Silence is a tough thing to interpret. People send me emails and don’t get a response back for a week or two. I occasionally get an apology from them after three days, asking me to ignore their email, sure that the reason I did not respond is because I am mad at them.
The reality is that there could easily be ten other reasons why I am running behind on my emails, and I am not mad at them, just traveling, or teaching or otherwise pursuing more dominant priorities.
I experience the same thing in the wonderful, wacky world of my emails. I emailed my CPA a month ago about a technical question. I heard nothing back. My mind immediately went to the options: lost email; I am making a nuisance of myself; he is on vacation.
In fact, it got lost in the shuffle, and he responded today telling me how to handle it. Cool.
The silences of God also get interpreted quickly and often incorrectly. All too often the devil is there coaching us to see it as a worst case scenario. Either God doesn’t care, or God is mad at us and is the one who is inflicting pain on us.
Clearly this is not an original problem with us or an original lie from the enemy. Knowing what their thoughts were, God intentionally initiated the discussion with Moses by dispelling those lies.
The LORD said, “I have indeed seen the misery of my people in Egypt. I have heard them crying out because of their slave drivers, and I am concerned about their suffering. So I have come down to rescue them from the hand of the Egyptians . . .” Exodus 3:7-8 NIV
I like the sequence of the four verbs.
I have indeed seen . . .
We are hugely accustomed to being overlooked in the bigger scheme of things. I have had a rough ten days on the road. At the same time as that, the refugee problem in Europe has escalated. My pain is so trivial compared to the international crisis caused by the refugees that every single news company in the entire world overlooked me. I was not seen. My pain was not newsworthy on the world stage.
And with the cosmic complexities before The Almighty on any given day, it is easy to believe that our pain is not visible to Him.
But it is.
I have heard them crying out . . .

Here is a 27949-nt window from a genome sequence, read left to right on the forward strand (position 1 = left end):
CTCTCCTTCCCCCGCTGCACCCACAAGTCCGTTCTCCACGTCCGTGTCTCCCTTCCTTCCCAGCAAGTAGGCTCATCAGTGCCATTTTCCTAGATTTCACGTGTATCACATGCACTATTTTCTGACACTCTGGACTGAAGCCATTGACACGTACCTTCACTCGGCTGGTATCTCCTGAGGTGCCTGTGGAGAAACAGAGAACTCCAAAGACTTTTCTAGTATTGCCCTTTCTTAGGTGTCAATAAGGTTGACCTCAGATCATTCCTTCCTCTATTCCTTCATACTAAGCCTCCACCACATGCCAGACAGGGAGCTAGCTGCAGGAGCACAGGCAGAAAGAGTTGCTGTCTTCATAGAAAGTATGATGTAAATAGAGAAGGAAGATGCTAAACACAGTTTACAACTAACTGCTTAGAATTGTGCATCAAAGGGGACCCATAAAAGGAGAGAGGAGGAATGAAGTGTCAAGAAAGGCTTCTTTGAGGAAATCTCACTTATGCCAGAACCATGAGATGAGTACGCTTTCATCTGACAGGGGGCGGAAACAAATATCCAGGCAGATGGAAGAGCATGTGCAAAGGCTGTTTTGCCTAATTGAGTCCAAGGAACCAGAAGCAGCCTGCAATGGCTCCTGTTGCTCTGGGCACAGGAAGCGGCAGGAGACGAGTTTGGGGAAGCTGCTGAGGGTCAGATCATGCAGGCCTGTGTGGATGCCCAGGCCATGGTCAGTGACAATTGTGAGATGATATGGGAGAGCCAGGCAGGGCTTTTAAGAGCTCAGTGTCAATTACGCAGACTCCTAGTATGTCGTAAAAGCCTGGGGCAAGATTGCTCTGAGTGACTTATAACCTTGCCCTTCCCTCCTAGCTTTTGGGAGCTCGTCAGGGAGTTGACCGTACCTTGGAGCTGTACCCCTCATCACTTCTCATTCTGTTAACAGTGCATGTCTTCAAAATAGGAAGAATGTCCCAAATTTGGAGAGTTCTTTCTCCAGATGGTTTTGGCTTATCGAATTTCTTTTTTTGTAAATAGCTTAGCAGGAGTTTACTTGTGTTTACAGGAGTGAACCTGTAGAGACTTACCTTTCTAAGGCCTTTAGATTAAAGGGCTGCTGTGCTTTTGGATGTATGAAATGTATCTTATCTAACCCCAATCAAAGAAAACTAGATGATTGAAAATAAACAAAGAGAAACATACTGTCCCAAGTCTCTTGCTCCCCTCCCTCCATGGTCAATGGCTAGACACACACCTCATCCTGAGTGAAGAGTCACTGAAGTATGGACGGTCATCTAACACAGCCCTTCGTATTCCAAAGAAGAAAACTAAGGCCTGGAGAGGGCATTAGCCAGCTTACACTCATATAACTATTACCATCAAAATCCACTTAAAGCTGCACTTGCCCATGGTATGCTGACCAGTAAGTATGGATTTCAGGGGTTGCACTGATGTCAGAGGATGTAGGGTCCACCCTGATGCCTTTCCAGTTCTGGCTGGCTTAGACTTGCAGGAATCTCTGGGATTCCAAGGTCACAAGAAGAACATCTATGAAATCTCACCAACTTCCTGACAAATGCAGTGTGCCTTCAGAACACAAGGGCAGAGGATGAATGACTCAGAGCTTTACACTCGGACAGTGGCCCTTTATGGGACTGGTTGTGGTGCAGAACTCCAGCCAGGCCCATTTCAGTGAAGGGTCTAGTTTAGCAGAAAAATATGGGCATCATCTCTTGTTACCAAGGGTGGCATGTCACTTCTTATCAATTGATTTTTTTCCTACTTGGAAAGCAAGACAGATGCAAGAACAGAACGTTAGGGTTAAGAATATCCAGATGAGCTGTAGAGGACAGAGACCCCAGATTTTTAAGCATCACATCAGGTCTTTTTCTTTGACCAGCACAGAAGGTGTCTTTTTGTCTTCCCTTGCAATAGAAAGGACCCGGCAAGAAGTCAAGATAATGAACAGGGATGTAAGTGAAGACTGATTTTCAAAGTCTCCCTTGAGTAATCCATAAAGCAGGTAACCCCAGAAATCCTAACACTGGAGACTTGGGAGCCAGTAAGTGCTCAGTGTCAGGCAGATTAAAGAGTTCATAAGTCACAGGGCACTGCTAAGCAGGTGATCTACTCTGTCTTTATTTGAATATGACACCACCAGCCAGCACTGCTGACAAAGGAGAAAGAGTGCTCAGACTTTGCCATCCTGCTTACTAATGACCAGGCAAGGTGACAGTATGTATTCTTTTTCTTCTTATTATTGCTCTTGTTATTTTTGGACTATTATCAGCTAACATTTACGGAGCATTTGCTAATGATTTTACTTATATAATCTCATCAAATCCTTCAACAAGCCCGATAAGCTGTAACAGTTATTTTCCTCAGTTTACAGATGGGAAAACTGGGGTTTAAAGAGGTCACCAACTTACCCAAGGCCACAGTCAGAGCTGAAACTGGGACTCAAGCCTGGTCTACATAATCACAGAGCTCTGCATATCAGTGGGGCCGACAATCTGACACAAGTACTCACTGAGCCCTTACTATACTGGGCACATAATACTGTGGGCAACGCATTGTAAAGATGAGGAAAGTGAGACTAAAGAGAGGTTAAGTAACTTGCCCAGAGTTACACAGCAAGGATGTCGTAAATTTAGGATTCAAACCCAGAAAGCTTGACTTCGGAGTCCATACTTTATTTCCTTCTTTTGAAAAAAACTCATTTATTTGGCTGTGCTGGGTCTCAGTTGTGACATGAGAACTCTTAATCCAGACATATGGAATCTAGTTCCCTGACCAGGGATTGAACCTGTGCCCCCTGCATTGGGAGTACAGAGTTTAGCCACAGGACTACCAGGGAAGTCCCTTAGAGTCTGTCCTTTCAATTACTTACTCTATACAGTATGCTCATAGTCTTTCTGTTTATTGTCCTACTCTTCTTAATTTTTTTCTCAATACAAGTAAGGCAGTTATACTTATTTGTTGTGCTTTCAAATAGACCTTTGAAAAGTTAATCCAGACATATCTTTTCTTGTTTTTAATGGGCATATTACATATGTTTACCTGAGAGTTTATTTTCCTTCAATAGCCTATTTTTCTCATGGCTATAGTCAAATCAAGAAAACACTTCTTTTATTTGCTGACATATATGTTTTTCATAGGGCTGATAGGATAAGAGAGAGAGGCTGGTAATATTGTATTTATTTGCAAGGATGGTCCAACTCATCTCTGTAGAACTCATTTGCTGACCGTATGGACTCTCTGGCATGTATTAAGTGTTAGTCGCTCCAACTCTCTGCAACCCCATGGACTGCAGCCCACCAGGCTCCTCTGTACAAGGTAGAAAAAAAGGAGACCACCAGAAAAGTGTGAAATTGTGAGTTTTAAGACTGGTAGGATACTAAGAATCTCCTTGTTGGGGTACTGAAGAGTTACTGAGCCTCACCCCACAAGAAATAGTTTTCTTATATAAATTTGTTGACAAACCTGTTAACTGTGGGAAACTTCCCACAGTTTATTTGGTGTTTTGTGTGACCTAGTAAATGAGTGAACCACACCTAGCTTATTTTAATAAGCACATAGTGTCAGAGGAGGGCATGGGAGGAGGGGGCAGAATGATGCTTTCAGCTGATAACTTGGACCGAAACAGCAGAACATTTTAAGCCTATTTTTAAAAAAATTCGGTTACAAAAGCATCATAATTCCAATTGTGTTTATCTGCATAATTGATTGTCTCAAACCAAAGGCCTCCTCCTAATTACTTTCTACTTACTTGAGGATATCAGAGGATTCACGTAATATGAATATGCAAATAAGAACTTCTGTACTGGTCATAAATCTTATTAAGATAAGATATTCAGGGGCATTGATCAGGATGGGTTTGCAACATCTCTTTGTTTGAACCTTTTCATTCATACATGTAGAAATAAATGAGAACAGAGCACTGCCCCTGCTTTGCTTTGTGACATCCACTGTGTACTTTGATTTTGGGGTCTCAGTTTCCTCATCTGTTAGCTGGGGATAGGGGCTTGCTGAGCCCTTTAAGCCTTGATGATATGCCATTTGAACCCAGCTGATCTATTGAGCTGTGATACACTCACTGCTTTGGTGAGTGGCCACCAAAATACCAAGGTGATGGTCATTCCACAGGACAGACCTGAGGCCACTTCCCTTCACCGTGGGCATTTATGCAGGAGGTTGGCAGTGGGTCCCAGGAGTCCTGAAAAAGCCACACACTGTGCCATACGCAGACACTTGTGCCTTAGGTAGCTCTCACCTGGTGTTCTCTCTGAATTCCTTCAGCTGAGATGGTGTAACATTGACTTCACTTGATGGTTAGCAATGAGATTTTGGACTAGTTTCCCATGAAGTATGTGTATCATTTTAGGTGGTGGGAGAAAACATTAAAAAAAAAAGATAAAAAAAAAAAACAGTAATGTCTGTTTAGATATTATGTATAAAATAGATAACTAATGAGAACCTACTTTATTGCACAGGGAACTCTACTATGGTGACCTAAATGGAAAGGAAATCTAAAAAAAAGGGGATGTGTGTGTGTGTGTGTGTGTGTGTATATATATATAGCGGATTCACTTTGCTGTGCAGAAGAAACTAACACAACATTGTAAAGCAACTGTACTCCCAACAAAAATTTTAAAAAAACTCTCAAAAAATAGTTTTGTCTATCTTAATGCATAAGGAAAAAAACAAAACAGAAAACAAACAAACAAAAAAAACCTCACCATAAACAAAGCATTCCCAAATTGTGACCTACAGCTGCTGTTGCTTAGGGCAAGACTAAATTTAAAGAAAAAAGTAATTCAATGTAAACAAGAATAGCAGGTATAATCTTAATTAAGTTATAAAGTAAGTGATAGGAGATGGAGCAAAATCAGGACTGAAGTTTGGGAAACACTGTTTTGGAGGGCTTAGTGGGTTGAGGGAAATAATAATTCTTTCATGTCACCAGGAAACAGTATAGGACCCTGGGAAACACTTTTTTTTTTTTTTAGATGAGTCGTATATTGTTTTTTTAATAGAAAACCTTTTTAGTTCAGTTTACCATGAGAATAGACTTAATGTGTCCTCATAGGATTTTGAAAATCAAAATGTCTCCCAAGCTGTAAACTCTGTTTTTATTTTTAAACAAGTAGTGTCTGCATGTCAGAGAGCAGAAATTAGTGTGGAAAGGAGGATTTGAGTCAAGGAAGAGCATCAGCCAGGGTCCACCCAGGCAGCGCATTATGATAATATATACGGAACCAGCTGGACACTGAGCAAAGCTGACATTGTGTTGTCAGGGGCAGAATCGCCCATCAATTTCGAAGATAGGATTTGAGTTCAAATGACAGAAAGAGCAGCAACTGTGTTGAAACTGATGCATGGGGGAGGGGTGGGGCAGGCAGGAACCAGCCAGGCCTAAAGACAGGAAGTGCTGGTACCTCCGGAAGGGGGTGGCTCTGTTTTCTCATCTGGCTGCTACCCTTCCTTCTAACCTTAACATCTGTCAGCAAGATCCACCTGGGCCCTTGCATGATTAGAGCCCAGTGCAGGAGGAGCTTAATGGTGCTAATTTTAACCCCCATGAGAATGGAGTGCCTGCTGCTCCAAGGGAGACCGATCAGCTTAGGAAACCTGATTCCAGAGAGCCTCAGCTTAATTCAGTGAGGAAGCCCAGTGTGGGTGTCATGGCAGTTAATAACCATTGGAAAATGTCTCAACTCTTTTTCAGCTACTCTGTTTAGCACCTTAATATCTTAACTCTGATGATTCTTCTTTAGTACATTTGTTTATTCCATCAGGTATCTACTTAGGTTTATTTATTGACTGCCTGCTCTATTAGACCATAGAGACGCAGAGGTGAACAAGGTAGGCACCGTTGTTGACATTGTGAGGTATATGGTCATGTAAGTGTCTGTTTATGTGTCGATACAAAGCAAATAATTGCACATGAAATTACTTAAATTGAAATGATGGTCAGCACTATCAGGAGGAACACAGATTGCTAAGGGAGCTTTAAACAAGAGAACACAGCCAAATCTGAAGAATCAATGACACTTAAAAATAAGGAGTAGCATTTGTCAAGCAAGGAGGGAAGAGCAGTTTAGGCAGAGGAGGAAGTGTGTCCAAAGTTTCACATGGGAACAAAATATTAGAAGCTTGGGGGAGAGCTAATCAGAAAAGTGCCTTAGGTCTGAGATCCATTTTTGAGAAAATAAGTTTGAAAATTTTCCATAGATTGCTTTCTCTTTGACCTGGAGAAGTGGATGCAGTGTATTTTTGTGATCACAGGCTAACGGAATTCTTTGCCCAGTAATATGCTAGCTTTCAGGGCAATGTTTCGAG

What happened in your childhood when you cried? Some of you were scooped up and comforted with sincerity. Some of you were held and comforted mechanically by a parent who wished you would get over yourself. And some were overtly sent away to do their crying some place where it would not irritate the adults in the household.
For all of those who have been scolded for crying out in their distress, God emphatically included the statement that He heard their distress and was not angry at them for hurting and crying out about their hurt.
I am concerned . . .
The words for “seen” and “heard” were generic Hebrew words. Here however, we have a bit of a surprise. The KJV says, “I know their sorrows;” The word “know” is our beloved yada which means to experience something. I know cognitively that my hostess has placed a bottle of mango and maracuja juice in the ‘fridge in my Prophet’s Chamber. But sometime later today, I will know experimentally what that combination tastes like, since I have often had the two juices separately, but never together.
The Hebrew word translated “sorrows” is used very sparingly in Scripture and refers to the blend of physical and emotional pain that feeds on each other. Back pain can keep you awake night after night. Sleep deprivation clouds your mind and adds emotional pain to the physical pain. And the emotional pain of not being able to function well during the day causes your back pain to become louder.
The combination of these two words says so very much about the nature of God. In one sense, He never worked in the Egyptian brickyard, never felt the lash from the overseer, never dealt with the futility of life as a permanent slave. Yet He was so deeply engaged with His people that He felt it all.
I have friends who have family in war torn regions of the Middle East. While my friends are in the relative safety of the Middle East, they are in close contact with their family there, and through communication, they intimately “experience” the horrors of the war that they are distant from.
This is our God. He tracks with us so closely that He feels our physical and emotional devastation as though it were His own.
I have come down. . .
The war cry of the church has been “Come to Jesus.” While there is something to be said for that theology and the burden on us to respond, the deeper truth is in 1 John 4:19 NIV. “We love because he first loved us.”
So God came. He responded. He acted. He did not just send an emissary. He came to intervene on behalf of His people.
Against that backdrop is the long silence of God. He did not intervene on the first day the Hebrews were enslaved. And shortly after His intervention began, things got an awful lot worse for them. In the end, He rescued them and delivered on the promise of some exceptionally productive land.
How do we put the three together? He ignored them for a looooong painful time. He came with personal, intimate attention. He delivered them massively in the end.
We don’t put it all together in a way that makes sense.
At least I don’t.
The silences of God are too complex for me to resolve. All through Scripture I see long delays in His answering, followed by spectacular intervention. I don’t know where to put that. We so easily default to “If you love me you will respond quickly.”
Because I can’t resolve the conundrum in my limited human mind, I have to choose which direction to go: God cares. God doesn’t care.
I choose to refuse to look at the silences of God in my life and focus instead on the myriad times that He saw, He heard, He cared and He came.
Join me in such a celebration.
Copyright September 2015 by Arthur Burk
From the Prophet’s Chamber